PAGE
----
Lai v. Sagle | What This Malpractice Case Means

Maryland law is clear that a trial judge’s decision to grant a mistrial is left to the judge’s discretion. Lai v. Sagle is the rare case where the Court of Appeals of Maryland, disagreeing with the Court of Special Appeals and the trial court, reversed the trial judge because the court abused its discretion in failing to grant a mistrial.

Facts of Lai v. Sagle

In this Washington County wrongful death case, Plaintiff’s counsel in her opening said that defendant doctor had been sued five times before. Getting this kind of evidence before a jury is a Maryland malpractice lawyer’s dream.  But it is just a fantasy.  Without meeting one of the narrow exceptions – prior misstatements about the claims, habit (but not in the “habit of screwing up” sense), or routine practice – you can’t point to prior malpractice lawsuits as evidence the doctor breached the standard of care.

Instead, the court decided to give a “curative instruction.” The curative instructions were repeated on several occasions. The jury rendered a $131,500 verdict in favor of the plaintiff.  (Sure, the victim was 88 years-old. But that is a criminally low verdict for the death of a person, even 20 years ago.)

After the jury had rendered a verdict for the plaintiff, the defendant appealed. The Maryland Court of Special Appeals held that the Washington County trial judge did not abuse his discretion because the curative instructions given by the judge were sufficient to cure the prejudice.  The key to that ruling was abuse of discretion.  The intermediate appellate court was not saying it would have ruled the same way.  The court was just saying that a reasonable judge could have found that a curative instruction was good enough.

This was not a surprise ruling.  Appellate courts give a lot of latitude to the trial judges to on this type of issues. Almost invariably, appellate courts would defer to the trial judge on these types of issues.


The doctor appeal on the question of whether a curative instruction solved the problem and, more to the point, whether the trial judge abused his discretion by failing to grant a mistrial.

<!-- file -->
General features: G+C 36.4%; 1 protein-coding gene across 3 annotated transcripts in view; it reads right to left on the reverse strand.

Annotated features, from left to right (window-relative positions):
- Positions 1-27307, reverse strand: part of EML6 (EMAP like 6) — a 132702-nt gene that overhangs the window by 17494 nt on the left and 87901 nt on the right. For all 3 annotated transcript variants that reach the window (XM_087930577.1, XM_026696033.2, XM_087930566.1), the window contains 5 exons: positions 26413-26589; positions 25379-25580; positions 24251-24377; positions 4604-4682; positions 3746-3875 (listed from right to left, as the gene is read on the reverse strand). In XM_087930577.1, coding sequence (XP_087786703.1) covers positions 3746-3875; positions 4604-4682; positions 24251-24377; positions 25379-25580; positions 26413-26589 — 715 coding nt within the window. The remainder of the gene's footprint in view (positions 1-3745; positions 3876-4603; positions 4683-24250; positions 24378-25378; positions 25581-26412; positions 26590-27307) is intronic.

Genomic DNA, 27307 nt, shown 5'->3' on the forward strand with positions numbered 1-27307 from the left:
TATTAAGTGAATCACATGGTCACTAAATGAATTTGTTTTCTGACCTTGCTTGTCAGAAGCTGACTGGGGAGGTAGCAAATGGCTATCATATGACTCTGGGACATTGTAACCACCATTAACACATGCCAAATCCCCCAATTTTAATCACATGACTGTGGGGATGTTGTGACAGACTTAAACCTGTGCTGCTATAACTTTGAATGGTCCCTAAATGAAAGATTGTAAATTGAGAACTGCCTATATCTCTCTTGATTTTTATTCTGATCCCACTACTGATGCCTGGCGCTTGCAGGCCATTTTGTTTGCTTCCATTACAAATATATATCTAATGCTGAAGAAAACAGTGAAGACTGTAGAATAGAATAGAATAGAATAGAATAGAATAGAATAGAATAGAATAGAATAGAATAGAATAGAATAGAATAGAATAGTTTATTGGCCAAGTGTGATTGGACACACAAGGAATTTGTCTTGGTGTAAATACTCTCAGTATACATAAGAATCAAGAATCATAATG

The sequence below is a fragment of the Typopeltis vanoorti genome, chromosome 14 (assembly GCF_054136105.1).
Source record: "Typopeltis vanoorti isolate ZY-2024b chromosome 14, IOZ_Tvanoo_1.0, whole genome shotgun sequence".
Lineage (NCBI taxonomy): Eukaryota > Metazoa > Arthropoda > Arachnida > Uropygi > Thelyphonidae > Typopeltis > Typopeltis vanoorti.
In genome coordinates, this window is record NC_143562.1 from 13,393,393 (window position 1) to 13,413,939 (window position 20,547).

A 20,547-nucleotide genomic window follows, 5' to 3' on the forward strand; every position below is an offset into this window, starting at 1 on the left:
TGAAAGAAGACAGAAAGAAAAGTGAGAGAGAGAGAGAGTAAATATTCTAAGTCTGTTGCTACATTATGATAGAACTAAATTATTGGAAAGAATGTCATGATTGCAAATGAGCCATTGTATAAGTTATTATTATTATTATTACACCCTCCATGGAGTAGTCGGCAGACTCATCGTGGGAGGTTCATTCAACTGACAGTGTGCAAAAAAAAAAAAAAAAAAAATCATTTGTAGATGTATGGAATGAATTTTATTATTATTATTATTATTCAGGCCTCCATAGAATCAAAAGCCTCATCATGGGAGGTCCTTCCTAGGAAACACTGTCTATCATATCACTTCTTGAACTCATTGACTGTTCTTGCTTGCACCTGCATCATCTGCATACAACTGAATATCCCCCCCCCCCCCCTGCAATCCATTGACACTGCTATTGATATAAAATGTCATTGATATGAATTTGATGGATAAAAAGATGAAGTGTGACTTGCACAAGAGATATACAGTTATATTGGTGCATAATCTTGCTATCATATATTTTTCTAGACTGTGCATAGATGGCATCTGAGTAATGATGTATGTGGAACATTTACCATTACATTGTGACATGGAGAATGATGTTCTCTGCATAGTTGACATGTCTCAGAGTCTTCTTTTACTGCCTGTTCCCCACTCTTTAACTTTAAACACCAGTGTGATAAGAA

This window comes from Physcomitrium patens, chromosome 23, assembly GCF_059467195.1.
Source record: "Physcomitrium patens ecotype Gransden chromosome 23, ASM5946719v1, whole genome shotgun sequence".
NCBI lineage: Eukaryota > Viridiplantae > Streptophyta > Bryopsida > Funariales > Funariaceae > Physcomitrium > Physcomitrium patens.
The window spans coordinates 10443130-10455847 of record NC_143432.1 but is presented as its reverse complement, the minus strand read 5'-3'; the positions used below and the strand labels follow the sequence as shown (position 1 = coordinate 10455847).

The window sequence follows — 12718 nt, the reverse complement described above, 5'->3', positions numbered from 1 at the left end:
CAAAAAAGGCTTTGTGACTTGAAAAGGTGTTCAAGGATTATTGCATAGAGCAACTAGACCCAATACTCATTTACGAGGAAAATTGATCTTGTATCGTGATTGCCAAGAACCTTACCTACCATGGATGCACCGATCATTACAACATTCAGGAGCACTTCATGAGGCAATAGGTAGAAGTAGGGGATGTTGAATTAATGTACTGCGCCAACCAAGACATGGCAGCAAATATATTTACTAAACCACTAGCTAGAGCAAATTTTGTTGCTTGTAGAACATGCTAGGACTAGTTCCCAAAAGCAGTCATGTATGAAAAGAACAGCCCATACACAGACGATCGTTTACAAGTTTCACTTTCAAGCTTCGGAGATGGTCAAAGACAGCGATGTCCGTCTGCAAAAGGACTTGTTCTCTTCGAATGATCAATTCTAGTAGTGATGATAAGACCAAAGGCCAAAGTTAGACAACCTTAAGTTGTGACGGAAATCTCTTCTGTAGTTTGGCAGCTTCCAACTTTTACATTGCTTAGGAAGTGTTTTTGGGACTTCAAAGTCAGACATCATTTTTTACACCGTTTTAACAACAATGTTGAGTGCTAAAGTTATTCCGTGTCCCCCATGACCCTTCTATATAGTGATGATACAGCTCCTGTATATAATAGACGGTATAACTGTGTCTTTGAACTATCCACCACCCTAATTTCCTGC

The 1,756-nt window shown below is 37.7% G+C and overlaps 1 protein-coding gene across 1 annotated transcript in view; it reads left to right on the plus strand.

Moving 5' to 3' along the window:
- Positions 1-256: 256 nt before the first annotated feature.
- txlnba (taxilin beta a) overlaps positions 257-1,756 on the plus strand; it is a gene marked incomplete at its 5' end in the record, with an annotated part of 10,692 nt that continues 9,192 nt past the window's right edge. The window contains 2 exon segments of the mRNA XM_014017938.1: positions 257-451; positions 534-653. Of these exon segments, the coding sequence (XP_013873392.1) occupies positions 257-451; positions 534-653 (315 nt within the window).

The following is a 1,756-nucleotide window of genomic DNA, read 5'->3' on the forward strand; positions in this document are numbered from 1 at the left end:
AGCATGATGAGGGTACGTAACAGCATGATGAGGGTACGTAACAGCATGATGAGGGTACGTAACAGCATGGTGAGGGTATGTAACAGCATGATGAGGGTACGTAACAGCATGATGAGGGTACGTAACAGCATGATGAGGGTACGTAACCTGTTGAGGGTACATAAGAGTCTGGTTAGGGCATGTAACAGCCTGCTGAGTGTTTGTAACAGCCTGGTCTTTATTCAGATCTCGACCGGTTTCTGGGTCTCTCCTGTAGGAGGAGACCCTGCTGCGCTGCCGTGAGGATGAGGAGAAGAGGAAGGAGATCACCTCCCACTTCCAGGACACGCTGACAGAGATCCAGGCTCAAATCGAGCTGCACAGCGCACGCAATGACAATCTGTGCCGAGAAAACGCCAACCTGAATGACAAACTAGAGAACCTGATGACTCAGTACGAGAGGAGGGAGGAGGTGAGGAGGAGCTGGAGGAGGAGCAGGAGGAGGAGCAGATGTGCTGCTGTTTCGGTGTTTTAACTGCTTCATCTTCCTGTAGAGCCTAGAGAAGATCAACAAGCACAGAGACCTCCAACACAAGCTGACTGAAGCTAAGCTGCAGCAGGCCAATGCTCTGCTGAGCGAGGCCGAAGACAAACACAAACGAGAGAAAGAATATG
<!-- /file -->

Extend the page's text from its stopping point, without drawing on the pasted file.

Holding of Lai v. Sagle

Judge Harrell, who likes to start cases off with a bang of some sort, began the opinion like this: “Courts often are reluctant to declare bright line rules or standards. There are good reasons for this usually. In this case, we overcome that reluctance.” Essentially, he is saying “I know we don’t usually draw lines in the sand on this stuff, but we have to here.”

Judge Harrell cited in his opinion Dorsey v. Nold in which the Maryland high court held that “a physician’s inability to pass a medical board certification exam has little, if any, relevance to the issue of whether the physician complied with the standard of care required in his or her treatment of a patient.”  Specifically, Judge Harrell wrote:

“A similar conclusion is warranted where, as here, the issue involves instances of past malpractice litigation implicating the defendant doctor in the case under review. There could be any number of reasons why Dr. Lai was sued, and not all, if any, of them may have been legitimate. The fact of prior litigation has little, if any, relevance to whether he violated the applicable standard of care in the immediate case. The admission of evidence of prior suits, instead of aiding the fact finder in its quest, tends to excite its prejudice and mislead it. We share the view of the dissent in the Court of Special Appeals when it observed: “I cannot conceive of a more damaging event, in a medical malpractice trial, than disclosure to the jury in opening argument that the defendant  doctor had previously been sued multiple times for malpractice.”

The Sagle opinion always goes after another target for plaintiff’s malpractice lawyers: did the doctor pass his board certification exam?   We go after this because it reminded the jury the doctor is hardly infallible.  But Judge Harrell affirmed Maryland law that it is also not admissible to mention that the defendant doctor failed his certification exam.

Prior Bad Acts

Defense lawyers sometimes try to conflate the ban on evidence of prior lawsuits with prior bad acts. The are very different.  But this evidence is also a challenge.

There is a two part test courts have used to determine the admissibility of prior accidents .First, the court must determine Plaintiff’s purpose for offering such evidence. Usually, notice of the problem is the purpose in cases where the plaintiff’s lawyer is successful in admitting the evidence.

The second step is whether the relevance and probative value outweighs any possible prejudice.  This will also be judged by an abuse of discretion standard.

Resources Related to Lai v. Sagle

Client Reviews
They quite literally worked as hard as if not harder than the doctors to save our lives. Terry Waldron
Ron helped me find a clear path that ended with my foot healing and a settlement that was much more than I hope for. Aaron Johnson
Hopefully I won't need it again but if I do, I have definitely found my lawyer for life and I would definitely recommend this office to anyone! Bridget Stevens
The last case I referred to them settled for $1.2 million. John Selinger
I am so grateful that I was lucky to pick Miller & Zois. Maggie Lauer
The entire team from the intake Samantha to the lawyer himself (Ron Miller) has been really approachable. Suzette Allen
The case settled and I got a lot more money than I expected. Ron even fought to reduce how much I owed in medical bills so I could get an even larger settlement. Nchedo Idahosa
Contact Information